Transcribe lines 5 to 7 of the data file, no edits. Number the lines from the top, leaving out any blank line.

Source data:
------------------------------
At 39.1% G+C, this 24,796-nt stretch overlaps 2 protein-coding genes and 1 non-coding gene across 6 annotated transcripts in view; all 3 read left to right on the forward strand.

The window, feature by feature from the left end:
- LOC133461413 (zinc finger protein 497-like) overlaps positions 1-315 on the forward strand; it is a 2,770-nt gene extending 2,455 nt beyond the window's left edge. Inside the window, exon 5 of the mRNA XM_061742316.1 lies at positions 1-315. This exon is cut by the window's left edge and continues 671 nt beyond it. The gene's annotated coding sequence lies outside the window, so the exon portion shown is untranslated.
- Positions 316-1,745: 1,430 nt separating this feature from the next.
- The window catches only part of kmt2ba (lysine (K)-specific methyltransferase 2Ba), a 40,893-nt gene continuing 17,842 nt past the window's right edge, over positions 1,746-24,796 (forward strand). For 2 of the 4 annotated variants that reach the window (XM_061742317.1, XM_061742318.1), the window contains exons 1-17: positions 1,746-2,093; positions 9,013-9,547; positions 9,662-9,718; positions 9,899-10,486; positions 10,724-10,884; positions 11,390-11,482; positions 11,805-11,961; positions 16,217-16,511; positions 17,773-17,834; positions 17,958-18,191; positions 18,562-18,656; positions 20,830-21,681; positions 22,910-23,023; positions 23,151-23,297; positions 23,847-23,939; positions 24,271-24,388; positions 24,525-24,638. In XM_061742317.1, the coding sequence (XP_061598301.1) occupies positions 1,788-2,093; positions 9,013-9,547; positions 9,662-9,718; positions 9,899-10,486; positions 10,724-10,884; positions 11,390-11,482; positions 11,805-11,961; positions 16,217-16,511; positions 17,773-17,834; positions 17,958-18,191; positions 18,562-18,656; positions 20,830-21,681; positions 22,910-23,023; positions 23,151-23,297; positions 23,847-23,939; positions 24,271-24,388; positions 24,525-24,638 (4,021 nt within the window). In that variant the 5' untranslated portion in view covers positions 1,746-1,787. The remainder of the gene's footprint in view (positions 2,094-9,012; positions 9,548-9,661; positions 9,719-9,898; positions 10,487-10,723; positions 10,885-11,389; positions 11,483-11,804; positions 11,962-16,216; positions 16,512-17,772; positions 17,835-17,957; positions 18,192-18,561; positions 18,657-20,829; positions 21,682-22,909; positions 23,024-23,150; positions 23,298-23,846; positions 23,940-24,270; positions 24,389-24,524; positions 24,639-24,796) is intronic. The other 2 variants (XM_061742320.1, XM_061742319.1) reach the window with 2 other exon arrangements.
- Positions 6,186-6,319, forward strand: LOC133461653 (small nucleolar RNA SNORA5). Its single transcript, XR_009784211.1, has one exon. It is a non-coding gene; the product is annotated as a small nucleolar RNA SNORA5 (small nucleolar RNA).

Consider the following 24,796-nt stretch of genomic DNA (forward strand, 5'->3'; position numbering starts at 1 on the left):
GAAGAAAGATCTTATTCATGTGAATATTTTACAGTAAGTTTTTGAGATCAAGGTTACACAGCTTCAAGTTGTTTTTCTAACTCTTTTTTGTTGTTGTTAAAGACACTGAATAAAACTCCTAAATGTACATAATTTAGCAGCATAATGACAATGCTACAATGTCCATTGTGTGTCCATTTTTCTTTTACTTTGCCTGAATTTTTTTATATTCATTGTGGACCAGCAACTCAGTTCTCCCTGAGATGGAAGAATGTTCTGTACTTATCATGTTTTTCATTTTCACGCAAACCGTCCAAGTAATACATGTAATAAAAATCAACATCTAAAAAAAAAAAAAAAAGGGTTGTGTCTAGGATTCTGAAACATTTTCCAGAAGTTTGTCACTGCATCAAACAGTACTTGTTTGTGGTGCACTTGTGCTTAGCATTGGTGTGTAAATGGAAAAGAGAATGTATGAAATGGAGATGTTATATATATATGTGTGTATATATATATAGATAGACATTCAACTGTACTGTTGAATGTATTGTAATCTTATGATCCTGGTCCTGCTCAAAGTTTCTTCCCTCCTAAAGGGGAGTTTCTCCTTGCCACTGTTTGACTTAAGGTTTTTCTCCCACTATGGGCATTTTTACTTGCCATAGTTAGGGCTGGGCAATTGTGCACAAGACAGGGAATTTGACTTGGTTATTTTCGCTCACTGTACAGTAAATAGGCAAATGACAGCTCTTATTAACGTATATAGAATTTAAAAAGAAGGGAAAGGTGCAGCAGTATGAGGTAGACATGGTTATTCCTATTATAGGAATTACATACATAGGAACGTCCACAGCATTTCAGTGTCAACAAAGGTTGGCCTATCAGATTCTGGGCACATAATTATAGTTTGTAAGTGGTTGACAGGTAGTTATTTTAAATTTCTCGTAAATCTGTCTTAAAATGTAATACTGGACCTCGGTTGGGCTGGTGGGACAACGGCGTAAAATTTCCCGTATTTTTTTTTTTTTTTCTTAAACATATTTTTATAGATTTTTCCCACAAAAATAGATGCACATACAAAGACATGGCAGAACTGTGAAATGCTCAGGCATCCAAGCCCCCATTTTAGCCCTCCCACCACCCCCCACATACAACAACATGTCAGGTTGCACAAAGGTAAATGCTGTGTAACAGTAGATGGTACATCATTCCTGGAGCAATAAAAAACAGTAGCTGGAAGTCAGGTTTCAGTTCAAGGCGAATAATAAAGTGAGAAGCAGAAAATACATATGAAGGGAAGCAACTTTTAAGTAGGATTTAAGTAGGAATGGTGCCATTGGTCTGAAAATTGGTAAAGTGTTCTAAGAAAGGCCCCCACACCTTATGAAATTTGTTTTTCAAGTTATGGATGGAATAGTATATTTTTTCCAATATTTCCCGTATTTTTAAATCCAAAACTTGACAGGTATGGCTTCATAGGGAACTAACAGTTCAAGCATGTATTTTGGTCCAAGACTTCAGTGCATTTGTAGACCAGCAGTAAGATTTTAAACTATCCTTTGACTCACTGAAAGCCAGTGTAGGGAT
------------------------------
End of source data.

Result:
- The window catches only part of kmt2ba (lysine (K)-specific methyltransferase 2Ba), a 40,893-nt gene continuing 17,842 nt past the window's right edge, over positions 1,746-24,796 (forward strand). For 2 of the 4 annotated variants that reach the window (XM_061742317.1, XM_061742318.1), the window contains exons 1-17: positions 1,746-2,093; positions 9,013-9,547; positions 9,662-9,718; positions 9,899-10,486; positions 10,724-10,884; positions 11,390-11,482; positions 11,805-11,961; positions 16,217-16,511; positions 17,773-17,834; positions 17,958-18,191; positions 18,562-18,656; positions 20,830-21,681; positions 22,910-23,023; positions 23,151-23,297; positions 23,847-23,939; positions 24,271-24,388; positions 24,525-24,638. In XM_061742317.1, the coding sequence (XP_061598301.1) occupies positions 1,788-2,093; positions 9,013-9,547; positions 9,662-9,718; positions 9,899-10,486; positions 10,724-10,884; positions 11,390-11,482; positions 11,805-11,961; positions 16,217-16,511; positions 17,773-17,834; positions 17,958-18,191; positions 18,562-18,656; positions 20,830-21,681; positions 22,910-23,023; positions 23,151-23,297; positions 23,847-23,939; positions 24,271-24,388; positions 24,525-24,638 (4,021 nt within the window). In that variant the 5' untranslated portion in view covers positions 1,746-1,787. The remainder of the gene's footprint in view (positions 2,094-9,012; positions 9,548-9,661; positions 9,719-9,898; positions 10,487-10,723; positions 10,885-11,389; positions 11,483-11,804; positions 11,962-16,216; positions 16,512-17,772; positions 17,835-17,957; positions 18,192-18,561; positions 18,657-20,829; positions 21,682-22,909; positions 23,024-23,150; positions 23,298-23,846; positions 23,940-24,270; positions 24,389-24,524; positions 24,639-24,796) is intronic. The other 2 variants (XM_061742320.1, XM_061742319.1) reach the window with 2 other exon arrangements.
- Positions 6,186-6,319, forward strand: LOC133461653 (small nucleolar RNA SNORA5). Its single transcript, XR_009784211.1, has one exon. It is a non-coding gene; the product is annotated as a small nucleolar RNA SNORA5 (small nucleolar RNA).

Consider the following 24,796-nt stretch of genomic DNA (forward strand, 5'->3'; position numbering starts at 1 on the left):